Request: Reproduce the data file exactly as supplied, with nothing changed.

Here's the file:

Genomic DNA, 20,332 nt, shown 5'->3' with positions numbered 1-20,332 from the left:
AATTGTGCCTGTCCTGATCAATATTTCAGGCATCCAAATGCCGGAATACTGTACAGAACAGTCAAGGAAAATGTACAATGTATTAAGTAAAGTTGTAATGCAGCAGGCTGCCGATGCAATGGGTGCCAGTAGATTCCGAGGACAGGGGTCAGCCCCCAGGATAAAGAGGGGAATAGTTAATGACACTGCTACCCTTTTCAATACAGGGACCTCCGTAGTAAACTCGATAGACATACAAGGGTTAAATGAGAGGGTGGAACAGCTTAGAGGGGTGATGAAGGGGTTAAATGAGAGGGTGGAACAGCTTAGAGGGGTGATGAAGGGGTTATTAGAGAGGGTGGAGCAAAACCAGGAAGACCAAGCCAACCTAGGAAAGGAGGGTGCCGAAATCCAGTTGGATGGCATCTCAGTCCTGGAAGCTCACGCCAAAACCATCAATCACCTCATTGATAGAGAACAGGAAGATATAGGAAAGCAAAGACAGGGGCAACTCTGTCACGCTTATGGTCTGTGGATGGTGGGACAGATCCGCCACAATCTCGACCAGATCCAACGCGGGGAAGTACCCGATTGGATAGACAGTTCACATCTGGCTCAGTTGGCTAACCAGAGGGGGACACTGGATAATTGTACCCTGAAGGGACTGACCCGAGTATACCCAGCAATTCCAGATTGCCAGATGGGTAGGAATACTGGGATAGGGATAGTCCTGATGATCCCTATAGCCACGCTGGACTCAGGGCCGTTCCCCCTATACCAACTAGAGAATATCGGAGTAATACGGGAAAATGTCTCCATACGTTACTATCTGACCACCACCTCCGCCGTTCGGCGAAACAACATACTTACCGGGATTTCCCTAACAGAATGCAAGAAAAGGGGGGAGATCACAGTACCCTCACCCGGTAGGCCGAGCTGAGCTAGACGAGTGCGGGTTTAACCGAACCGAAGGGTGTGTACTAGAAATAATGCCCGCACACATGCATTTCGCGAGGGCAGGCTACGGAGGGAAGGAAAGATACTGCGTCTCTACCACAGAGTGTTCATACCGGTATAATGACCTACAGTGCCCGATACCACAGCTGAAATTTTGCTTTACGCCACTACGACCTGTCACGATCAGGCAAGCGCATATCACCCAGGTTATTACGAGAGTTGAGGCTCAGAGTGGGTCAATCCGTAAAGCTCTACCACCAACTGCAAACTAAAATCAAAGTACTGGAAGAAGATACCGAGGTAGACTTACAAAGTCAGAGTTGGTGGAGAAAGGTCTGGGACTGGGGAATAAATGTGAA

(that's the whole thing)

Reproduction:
Genomic DNA, 20,332 nt, shown 5'->3' with positions numbered 1-20,332 from the left:
AATTGTGCCTGTCCTGATCAATATTTCAGGCATCCAAATGCCGGAATACTGTACAGAACAGTCAAGGAAAATGTACAATGTATTAAGTAAAGTTGTAATGCAGCAGGCTGCCGATGCAATGGGTGCCAGTAGATTCCGAGGACAGGGGTCAGCCCCCAGGATAAAGAGGGGAATAGTTAATGACACTGCTACCCTTTTCAATACAGGGACCTCCGTAGTAAACTCGATAGACATACAAGGGTTAAATGAGAGGGTGGAACAGCTTAGAGGGGTGATGAAGGGGTTAAATGAGAGGGTGGAACAGCTTAGAGGGGTGATGAAGGGGTTATTAGAGAGGGTGGAGCAAAACCAGGAAGACCAAGCCAACCTAGGAAAGGAGGGTGCCGAAATCCAGTTGGATGGCATCTCAGTCCTGGAAGCTCACGCCAAAACCATCAATCACCTCATTGATAGAGAACAGGAAGATATAGGAAAGCAAAGACAGGGGCAACTCTGTCACGCTTATGGTCTGTGGATGGTGGGACAGATCCGCCACAATCTCGACCAGATCCAACGCGGGGAAGTACCCGATTGGATAGACAGTTCACATCTGGCTCAGTTGGCTAACCAGAGGGGGACACTGGATAATTGTACCCTGAAGGGACTGACCCGAGTATACCCAGCAATTCCAGATTGCCAGATGGGTAGGAATACTGGGATAGGGATAGTCCTGATGATCCCTATAGCCACGCTGGACTCAGGGCCGTTCCCCCTATACCAACTAGAGAATATCGGAGTAATACGGGAAAATGTCTCCATACGTTACTATCTGACCACCACCTCCGCCGTTCGGCGAAACAACATACTTACCGGGATTTCCCTAACAGAATGCAAGAAAAGGGGGGAGATCACAGTACCCTCACCCGGTAGGCCGAGCTGAGCTAGACGAGTGCGGGTTTAACCGAACCGAAGGGTGTGTACTAGAAATAATGCCCGCACACATGCATTTCGCGAGGGCAGGCTACGGAGGGAAGGAAAGATACTGCGTCTCTACCACAGAGTGTTCATACCGGTATAATGACCTACAGTGCCCGATACCACAGCTGAAATTTTGCTTTACGCCACTACGACCTGTCACGATCAGGCAAGCGCATATCACCCAGGTTATTACGAGAGTTGAGGCTCAGAGTGGGTCAATCCGTAAAGCTCTACCACCAACTGCAAACTAAAATCAAAGTACTGGAAGAAGATACCGAGGTAGACTTACAAAGTCAGAGTTGGTGGAGAAAGGTCTGGGACTGGGGAATAAATGTGAA